July 28, 2009 / 12:19 AM / 10 years ago

Slaney still yearns to run

EUGENE, Oregon (Reuters) - Even after all the pain, the surgery and the heartbreak, Mary Slaney still wants to run.

Former U.S. Olympic track star Mary Slaney plays with her dogs at her home in Eugene, Oregon in this June 26, 2009 file photo. REUTERS/Richard Clement/Files

“If I could get healthy, I would get out there and see how much an almost 51-year-old body could do,” America’s greatest female middle-distance runner told Reuters in a recent interview. “But I can’t get healthy enough orthopedically.”

A multitude of operations, more than 30 by her count, has left her unable to run competitively.

“I guess it was ‘99 I had surgeries on my legs and my feet that was supposed to help me stay healthy, help me enough to train...I was looking at starting to train for marathons,” she said. “Well, this surgery, it just destroyed what there was left.”

More recent operations have not solved the problems for the former 1,500 and 3,000 meters world champion who, as Mary Decker, became known for the on-track collision with Britain’s Zola Budd that destroyed her hopes of winning the 1984 Olympic 3,000 title.

So Slaney jogs every other day and hikes in the woods with her three Weimaraner dogs on the 55-acre property she and her husband of 24 years, former British discus thrower Richard Slaney, own outside Eugene.

“If I go out and do too much or try to go too fast, I wind up with stress fractures,” said Slaney, who set 17 official and unofficial world records.

Sewing, quilting, gardening and renovating occupy much of her time.

“What I am really, really getting into now is quilting,” said Slaney.

There is even a sewing room and a new sewing machine, a Christmas gift from Richard.


For the most part, memorabilia from her running days had been packed away, she said.

“If you walked into our house you wouldn’t think: ‘Oh, you are totally into sports’,” Slaney said. “It’s like more quilts...more normal things.”

The yearn to run remains, however.

“Part of it is the competitive thing,” said Slaney, whose first international triumph came as a pigtailed 14-year-old in a meeting between the United States and the Soviet Union.

“Part of it is just because it makes me feel good. People talk about this runner’s high thing. I never really understood it until I couldn’t do it.”

More relaxed than during her competitive running days, she did not hesitate to add a chuckle when talking about life today.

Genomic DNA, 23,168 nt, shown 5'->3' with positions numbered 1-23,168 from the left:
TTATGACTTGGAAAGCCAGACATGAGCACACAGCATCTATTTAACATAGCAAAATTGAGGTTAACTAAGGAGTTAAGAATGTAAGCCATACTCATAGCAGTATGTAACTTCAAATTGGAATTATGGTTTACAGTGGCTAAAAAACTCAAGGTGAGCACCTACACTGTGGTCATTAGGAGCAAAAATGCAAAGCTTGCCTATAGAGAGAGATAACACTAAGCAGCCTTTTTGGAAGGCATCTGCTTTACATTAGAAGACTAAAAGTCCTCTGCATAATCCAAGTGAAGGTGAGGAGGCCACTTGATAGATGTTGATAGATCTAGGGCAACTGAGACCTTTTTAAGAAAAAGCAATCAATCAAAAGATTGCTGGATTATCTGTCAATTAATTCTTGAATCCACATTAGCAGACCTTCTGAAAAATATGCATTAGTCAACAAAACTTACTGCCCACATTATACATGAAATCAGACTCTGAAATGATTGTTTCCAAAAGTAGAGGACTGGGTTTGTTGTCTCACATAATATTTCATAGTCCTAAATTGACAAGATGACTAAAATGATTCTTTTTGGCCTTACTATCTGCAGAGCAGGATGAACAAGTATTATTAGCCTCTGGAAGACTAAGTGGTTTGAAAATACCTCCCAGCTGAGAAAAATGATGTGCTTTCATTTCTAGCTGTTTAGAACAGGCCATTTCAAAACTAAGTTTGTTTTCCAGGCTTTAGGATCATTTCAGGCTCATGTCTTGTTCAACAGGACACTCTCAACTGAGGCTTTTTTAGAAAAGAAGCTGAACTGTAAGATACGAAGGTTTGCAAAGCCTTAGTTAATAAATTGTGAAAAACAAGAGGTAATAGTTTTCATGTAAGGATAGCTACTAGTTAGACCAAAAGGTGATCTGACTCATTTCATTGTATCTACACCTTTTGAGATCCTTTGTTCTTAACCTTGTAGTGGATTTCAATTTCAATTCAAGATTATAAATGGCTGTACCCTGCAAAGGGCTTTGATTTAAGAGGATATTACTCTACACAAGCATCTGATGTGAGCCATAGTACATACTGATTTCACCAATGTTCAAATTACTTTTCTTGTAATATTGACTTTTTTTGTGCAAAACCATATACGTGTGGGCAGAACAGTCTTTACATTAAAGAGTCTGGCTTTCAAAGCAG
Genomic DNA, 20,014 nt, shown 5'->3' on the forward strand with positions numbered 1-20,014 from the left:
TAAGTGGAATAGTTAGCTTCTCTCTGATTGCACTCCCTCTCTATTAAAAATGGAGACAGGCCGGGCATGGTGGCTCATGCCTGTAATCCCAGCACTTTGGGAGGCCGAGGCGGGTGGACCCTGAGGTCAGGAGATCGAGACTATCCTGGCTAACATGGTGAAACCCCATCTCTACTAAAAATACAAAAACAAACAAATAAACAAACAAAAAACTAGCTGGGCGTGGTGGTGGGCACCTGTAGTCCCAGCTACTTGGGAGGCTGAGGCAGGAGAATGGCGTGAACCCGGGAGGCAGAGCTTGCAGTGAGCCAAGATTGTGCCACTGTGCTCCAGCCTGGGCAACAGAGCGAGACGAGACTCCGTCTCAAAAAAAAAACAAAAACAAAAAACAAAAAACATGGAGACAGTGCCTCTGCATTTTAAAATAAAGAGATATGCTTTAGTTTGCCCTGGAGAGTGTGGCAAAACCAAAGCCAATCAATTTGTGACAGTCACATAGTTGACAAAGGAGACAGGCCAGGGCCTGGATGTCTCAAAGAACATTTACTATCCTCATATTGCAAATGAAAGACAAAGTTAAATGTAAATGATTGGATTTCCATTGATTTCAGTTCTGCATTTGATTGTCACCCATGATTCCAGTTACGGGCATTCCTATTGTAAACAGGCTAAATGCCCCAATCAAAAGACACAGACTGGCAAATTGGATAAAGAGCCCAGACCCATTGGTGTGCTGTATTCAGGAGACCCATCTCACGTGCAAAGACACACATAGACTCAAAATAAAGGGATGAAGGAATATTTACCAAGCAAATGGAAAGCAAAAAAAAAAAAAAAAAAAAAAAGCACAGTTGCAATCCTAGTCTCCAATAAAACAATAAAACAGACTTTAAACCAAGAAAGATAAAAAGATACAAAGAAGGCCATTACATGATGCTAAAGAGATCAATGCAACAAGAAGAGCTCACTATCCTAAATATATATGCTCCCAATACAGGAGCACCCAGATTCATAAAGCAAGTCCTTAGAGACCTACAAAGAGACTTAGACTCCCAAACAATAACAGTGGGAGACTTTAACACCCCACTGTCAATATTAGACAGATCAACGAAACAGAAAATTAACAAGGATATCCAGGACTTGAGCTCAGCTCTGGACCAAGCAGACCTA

“I have a nice life,” said Slaney, who turns 51 on August 4. “I love my life; I love my family.”

Husband Richard is a successful businessman and daughter Ashley, now 23 and a university graduate, has her own career.

“I am actually a very shy person,” Slaney said. “People years and years ago thought I was just stuck up because I was not out there talking...I have always had trouble talking myself up.

“We live out in the country and there are days I don’t care if I ever leave the property. I’m out there with my dogs and cats and doing my gardening, sewing, and I am perfectly happy,” she said.


The transition from runner to someone watching others circle the track is still happening.

“I am getting there,” she said, noting later: “It is easier for me now to watch the women that are running because they are not my contemporaries.”

Sometimes, though, especially when major meetings are in Eugene, the desire to be out there again comes back.

Slideshow (2 Images)

“Last year at the (U.S.) Olympic trials, there was one evening in particular, I guess it was July 4...I just kind of lost it,” said Slaney who, for all her successes, never won an Olympic medal.

“I hate the fact that I can’t participate,” said Slaney, adding that retirement had been forced on her because of the injury problems.

“When that happens you don’t feel like in your mind...I don’t want to say closure...but you don’t have sort of this feeling that I did the most I could or the best I could.”

Editing by Clare Fallon; To query or comment on this story email sportsfeedback@thomsonreuters.com

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